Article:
Trauma induced injuries of the mouth, jaw, face, and related structures present unique clinical challenges due to their large size and complex geometry. Growth factor signaling coordinates the behavior of multiple cell types following an injury, and effective coordination of growth factor availability within a biomaterial can be critical for accelerating bone healing. Mineralized collagen scaffolds are a class of degradable biomaterial whose biophysical and compositional parameters can be adjusted to facilitate cell invasion and tissue remodeling. Here we describe the use of modified simulated body fluid treatments to enable sequential sequestration of bone morphogenic protein 2 and vascular endothelial growth factor into mineralized collagen scaffolds for bone repair. We report the capability of these scaffolds to sequester 60-90% of growth factor from solution without additional crosslinking treatments and show high levels of retention for individual (>94%) and multiple growth factors (>88%) that can be layered into the material via sequential sequestration steps. Sequentially sequestering growth factors allows prolonged release of growth factors in vitro (>94%) and suggests the potential to improve healing of large-scale bone injury models in vivo. Future work will utilize this sequestration method to induce cellular activities critical to bone healing such as vessel formation and cell migration.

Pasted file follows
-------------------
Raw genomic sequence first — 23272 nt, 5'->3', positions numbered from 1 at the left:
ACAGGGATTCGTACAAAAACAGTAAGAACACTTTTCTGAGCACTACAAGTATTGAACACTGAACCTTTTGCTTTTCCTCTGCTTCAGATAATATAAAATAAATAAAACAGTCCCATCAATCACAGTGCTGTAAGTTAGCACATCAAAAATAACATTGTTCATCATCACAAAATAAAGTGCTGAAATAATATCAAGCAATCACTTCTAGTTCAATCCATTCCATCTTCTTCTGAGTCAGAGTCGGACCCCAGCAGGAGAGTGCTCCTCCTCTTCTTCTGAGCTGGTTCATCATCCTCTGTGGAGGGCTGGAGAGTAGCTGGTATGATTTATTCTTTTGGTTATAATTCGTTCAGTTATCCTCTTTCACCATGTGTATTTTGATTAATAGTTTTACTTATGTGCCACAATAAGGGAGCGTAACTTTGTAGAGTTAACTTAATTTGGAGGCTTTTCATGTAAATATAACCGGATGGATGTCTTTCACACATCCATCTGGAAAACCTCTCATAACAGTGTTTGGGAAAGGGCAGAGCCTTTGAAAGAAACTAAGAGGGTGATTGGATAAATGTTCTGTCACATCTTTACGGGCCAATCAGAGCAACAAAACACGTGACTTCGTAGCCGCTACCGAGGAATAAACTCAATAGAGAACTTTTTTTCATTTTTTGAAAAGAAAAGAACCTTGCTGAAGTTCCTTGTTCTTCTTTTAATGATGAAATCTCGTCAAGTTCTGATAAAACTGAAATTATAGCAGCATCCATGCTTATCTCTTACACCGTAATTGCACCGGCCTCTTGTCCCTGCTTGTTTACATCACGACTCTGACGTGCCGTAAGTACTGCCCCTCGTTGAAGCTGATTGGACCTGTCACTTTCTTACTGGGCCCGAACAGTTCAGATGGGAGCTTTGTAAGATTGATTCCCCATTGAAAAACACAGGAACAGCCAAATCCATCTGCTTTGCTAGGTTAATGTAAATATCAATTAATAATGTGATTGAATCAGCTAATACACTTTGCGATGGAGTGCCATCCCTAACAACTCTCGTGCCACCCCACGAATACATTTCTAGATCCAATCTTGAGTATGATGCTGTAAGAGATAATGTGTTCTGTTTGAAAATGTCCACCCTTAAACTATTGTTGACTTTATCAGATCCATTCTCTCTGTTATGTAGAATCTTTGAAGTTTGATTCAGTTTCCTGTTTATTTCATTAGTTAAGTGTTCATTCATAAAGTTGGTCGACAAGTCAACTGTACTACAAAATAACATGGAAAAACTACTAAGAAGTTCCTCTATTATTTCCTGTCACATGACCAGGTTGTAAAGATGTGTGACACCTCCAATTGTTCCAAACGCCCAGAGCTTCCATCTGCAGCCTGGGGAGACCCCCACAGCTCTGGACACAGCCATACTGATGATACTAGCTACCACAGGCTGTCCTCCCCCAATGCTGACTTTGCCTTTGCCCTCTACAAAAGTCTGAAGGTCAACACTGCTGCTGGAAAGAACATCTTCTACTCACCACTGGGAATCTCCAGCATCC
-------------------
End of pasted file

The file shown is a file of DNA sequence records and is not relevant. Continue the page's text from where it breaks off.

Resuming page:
ASJC Scopus subject areas
- Chemical Engineering(all)